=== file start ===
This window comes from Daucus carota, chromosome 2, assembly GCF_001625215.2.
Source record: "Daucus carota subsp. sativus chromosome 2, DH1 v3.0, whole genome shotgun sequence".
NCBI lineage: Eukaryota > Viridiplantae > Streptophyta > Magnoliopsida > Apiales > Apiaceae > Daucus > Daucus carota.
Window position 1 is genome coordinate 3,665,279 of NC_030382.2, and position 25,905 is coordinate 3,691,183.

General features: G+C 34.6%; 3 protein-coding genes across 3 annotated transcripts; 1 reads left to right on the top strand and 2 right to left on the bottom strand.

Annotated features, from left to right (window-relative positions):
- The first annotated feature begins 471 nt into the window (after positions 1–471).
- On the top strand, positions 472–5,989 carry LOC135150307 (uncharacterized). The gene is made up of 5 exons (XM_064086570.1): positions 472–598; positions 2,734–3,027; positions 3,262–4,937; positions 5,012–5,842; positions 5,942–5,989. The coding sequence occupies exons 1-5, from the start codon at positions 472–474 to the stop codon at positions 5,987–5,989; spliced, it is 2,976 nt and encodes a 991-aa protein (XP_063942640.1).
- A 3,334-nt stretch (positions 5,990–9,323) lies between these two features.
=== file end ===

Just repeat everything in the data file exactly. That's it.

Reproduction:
This window comes from Daucus carota, chromosome 2, assembly GCF_001625215.2.
Source record: "Daucus carota subsp. sativus chromosome 2, DH1 v3.0, whole genome shotgun sequence".
NCBI lineage: Eukaryota > Viridiplantae > Streptophyta > Magnoliopsida > Apiales > Apiaceae > Daucus > Daucus carota.
Window position 1 is genome coordinate 3,665,279 of NC_030382.2, and position 25,905 is coordinate 3,691,183.

General features: G+C 34.6%; 3 protein-coding genes across 3 annotated transcripts; 1 reads left to right on the top strand and 2 right to left on the bottom strand.

Annotated features, from left to right (window-relative positions):
- The first annotated feature begins 471 nt into the window (after positions 1–471).
- On the top strand, positions 472–5,989 carry LOC135150307 (uncharacterized). The gene is made up of 5 exons (XM_064086570.1): positions 472–598; positions 2,734–3,027; positions 3,262–4,937; positions 5,012–5,842; positions 5,942–5,989. The coding sequence occupies exons 1-5, from the start codon at positions 472–474 to the stop codon at positions 5,987–5,989; spliced, it is 2,976 nt and encodes a 991-aa protein (XP_063942640.1).
- A 3,334-nt stretch (positions 5,990–9,323) lies between these two features.